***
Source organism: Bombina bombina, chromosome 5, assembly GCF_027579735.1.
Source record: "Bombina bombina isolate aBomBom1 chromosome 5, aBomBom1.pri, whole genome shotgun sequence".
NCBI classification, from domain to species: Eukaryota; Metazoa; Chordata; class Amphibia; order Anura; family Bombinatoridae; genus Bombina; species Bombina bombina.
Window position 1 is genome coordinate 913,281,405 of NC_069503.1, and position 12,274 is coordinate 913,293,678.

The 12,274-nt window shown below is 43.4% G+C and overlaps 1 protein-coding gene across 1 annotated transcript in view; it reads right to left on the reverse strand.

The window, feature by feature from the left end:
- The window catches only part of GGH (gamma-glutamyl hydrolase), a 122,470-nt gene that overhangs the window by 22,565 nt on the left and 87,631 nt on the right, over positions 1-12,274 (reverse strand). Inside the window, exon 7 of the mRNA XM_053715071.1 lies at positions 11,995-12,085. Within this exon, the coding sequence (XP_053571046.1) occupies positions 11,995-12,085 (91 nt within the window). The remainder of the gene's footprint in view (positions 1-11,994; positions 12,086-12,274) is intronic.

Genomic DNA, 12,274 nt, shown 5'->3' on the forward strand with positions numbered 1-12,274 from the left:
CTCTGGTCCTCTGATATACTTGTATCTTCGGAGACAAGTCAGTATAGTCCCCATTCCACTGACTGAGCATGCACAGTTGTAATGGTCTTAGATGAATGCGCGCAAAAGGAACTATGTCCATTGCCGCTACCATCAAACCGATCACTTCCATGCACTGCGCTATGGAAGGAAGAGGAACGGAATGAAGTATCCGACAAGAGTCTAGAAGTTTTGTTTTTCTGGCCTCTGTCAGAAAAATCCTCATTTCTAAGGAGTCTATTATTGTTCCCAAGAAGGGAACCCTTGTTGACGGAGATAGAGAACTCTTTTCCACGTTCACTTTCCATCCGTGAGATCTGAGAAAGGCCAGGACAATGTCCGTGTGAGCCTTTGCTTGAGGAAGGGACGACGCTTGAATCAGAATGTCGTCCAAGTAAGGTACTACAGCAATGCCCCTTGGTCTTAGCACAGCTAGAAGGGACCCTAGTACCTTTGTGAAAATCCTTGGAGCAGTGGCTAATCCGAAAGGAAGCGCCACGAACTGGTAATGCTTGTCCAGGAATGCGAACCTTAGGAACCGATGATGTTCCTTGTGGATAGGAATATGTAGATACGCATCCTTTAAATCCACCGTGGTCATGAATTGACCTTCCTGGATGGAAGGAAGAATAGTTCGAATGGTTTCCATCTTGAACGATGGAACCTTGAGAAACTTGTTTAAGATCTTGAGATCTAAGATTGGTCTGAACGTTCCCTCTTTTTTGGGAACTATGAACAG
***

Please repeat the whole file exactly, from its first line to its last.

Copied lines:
Source organism: Bombina bombina, chromosome 5, assembly GCF_027579735.1.
Source record: "Bombina bombina isolate aBomBom1 chromosome 5, aBomBom1.pri, whole genome shotgun sequence".
NCBI classification, from domain to species: Eukaryota; Metazoa; Chordata; class Amphibia; order Anura; family Bombinatoridae; genus Bombina; species Bombina bombina.
Window position 1 is genome coordinate 913,281,405 of NC_069503.1, and position 12,274 is coordinate 913,293,678.

The 12,274-nt window shown below is 43.4% G+C and overlaps 1 protein-coding gene across 1 annotated transcript in view; it reads right to left on the reverse strand.

The window, feature by feature from the left end:
- The window catches only part of GGH (gamma-glutamyl hydrolase), a 122,470-nt gene that overhangs the window by 22,565 nt on the left and 87,631 nt on the right, over positions 1-12,274 (reverse strand). Inside the window, exon 7 of the mRNA XM_053715071.1 lies at positions 11,995-12,085. Within this exon, the coding sequence (XP_053571046.1) occupies positions 11,995-12,085 (91 nt within the window). The remainder of the gene's footprint in view (positions 1-11,994; positions 12,086-12,274) is intronic.

Genomic DNA, 12,274 nt, shown 5'->3' on the forward strand with positions numbered 1-12,274 from the left:
CTCTGGTCCTCTGATATACTTGTATCTTCGGAGACAAGTCAGTATAGTCCCCATTCCACTGACTGAGCATGCACAGTTGTAATGGTCTTAGATGAATGCGCGCAAAAGGAACTATGTCCATTGCCGCTACCATCAAACCGATCACTTCCATGCACTGCGCTATGGAAGGAAGAGGAACGGAATGAAGTATCCGACAAGAGTCTAGAAGTTTTGTTTTTCTGGCCTCTGTCAGAAAAATCCTCATTTCTAAGGAGTCTATTATTGTTCCCAAGAAGGGAACCCTTGTTGACGGAGATAGAGAACTCTTTTCCACGTTCACTTTCCATCCGTGAGATCTGAGAAAGGCCAGGACAATGTCCGTGTGAGCCTTTGCTTGAGGAAGGGACGACGCTTGAATCAGAATGTCGTCCAAGTAAGGTACTACAGCAATGCCCCTTGGTCTTAGCACAGCTAGAAGGGACCCTAGTACCTTTGTGAAAATCCTTGGAGCAGTGGCTAATCCGAAAGGAAGCGCCACGAACTGGTAATGCTTGTCCAGGAATGCGAACCTTAGGAACCGATGATGTTCCTTGTGGATAGGAATATGTAGATACGCATCCTTTAAATCCACCGTGGTCATGAATTGACCTTCCTGGATGGAAGGAAGAATAGTTCGAATGGTTTCCATCTTGAACGATGGAACCTTGAGAAACTTGTTTAAGATCTTGAGATCTAAGATTGGTCTGAACGTTCCCTCTTTTTTGGGAACTATGAACAG